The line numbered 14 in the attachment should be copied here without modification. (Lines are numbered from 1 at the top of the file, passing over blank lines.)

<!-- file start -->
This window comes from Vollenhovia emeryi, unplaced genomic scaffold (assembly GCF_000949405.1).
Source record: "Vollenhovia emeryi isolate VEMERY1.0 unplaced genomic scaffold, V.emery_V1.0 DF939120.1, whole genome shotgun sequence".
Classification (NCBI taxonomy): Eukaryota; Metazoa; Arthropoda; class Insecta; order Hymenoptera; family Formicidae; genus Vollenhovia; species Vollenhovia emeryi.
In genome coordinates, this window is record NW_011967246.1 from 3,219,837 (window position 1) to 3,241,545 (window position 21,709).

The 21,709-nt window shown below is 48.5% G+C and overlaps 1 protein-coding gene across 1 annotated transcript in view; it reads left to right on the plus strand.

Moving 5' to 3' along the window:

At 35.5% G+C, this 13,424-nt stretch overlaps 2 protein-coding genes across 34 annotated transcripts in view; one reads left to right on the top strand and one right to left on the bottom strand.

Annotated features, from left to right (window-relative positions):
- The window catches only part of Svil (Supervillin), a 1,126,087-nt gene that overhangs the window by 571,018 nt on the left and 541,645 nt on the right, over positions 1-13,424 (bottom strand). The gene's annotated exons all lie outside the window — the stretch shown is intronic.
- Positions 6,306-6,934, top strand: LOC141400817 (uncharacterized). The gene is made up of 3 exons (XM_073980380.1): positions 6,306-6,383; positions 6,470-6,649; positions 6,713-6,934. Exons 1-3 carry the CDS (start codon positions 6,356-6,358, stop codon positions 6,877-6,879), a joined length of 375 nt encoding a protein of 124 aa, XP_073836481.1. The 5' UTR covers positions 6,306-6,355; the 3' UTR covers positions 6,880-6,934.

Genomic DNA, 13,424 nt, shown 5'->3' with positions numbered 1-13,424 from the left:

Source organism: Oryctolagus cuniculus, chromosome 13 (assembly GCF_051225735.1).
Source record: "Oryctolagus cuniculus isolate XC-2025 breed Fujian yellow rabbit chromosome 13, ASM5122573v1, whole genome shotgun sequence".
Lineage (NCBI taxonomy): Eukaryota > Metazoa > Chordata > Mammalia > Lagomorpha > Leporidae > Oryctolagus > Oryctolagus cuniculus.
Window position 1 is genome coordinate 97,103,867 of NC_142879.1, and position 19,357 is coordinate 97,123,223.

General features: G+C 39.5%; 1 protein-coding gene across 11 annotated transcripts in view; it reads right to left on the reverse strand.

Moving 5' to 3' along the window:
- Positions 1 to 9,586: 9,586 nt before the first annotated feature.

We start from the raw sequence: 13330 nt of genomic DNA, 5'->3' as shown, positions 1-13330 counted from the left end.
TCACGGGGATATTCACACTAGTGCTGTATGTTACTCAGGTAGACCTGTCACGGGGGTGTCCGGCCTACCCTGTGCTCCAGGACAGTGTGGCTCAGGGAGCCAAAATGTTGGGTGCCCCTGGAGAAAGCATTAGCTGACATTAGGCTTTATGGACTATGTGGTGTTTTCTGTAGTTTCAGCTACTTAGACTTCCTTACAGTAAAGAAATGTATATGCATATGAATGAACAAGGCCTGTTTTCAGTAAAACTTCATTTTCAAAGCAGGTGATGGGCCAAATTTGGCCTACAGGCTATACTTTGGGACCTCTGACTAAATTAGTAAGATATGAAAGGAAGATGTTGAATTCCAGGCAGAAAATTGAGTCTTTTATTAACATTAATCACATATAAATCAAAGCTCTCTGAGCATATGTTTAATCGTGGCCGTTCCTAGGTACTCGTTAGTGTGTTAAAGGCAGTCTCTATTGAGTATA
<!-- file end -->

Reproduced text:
Lineage (NCBI taxonomy): Eukaryota > Metazoa > Chordata > Mammalia > Lagomorpha > Leporidae > Oryctolagus > Oryctolagus cuniculus.